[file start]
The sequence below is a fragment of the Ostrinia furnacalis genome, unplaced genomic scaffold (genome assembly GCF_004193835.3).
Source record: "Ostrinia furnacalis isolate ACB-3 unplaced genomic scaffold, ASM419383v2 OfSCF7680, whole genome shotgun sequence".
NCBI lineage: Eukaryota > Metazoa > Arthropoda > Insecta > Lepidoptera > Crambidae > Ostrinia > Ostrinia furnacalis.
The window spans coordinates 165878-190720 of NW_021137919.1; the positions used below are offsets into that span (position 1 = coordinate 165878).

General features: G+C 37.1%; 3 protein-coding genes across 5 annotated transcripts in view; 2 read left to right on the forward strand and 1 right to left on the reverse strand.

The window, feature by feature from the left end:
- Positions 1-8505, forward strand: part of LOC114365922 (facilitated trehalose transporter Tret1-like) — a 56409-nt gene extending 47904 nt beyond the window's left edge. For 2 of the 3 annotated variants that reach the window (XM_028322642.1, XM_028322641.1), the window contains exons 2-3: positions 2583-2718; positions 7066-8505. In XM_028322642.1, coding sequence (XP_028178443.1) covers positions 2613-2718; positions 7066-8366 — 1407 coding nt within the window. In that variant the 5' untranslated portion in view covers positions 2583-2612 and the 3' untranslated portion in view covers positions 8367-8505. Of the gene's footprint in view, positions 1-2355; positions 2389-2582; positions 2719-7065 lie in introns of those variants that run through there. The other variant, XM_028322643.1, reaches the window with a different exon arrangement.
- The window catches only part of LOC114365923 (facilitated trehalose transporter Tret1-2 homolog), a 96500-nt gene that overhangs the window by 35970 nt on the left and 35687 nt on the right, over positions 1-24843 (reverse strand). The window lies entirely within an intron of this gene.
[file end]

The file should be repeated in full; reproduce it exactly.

The sequence below is a fragment of the Ostrinia furnacalis genome, unplaced genomic scaffold (genome assembly GCF_004193835.3).
Source record: "Ostrinia furnacalis isolate ACB-3 unplaced genomic scaffold, ASM419383v2 OfSCF7680, whole genome shotgun sequence".
NCBI lineage: Eukaryota > Metazoa > Arthropoda > Insecta > Lepidoptera > Crambidae > Ostrinia > Ostrinia furnacalis.
The window spans coordinates 165878-190720 of NW_021137919.1; the positions used below are offsets into that span (position 1 = coordinate 165878).

General features: G+C 37.1%; 3 protein-coding genes across 5 annotated transcripts in view; 2 read left to right on the forward strand and 1 right to left on the reverse strand.

The window, feature by feature from the left end:
- Positions 1-8505, forward strand: part of LOC114365922 (facilitated trehalose transporter Tret1-like) — a 56409-nt gene extending 47904 nt beyond the window's left edge. For 2 of the 3 annotated variants that reach the window (XM_028322642.1, XM_028322641.1), the window contains exons 2-3: positions 2583-2718; positions 7066-8505. In XM_028322642.1, coding sequence (XP_028178443.1) covers positions 2613-2718; positions 7066-8366 — 1407 coding nt within the window. In that variant the 5' untranslated portion in view covers positions 2583-2612 and the 3' untranslated portion in view covers positions 8367-8505. Of the gene's footprint in view, positions 1-2355; positions 2389-2582; positions 2719-7065 lie in introns of those variants that run through there. The other variant, XM_028322643.1, reaches the window with a different exon arrangement.
- The window catches only part of LOC114365923 (facilitated trehalose transporter Tret1-2 homolog), a 96500-nt gene that overhangs the window by 35970 nt on the left and 35687 nt on the right, over positions 1-24843 (reverse strand). The window lies entirely within an intron of this gene.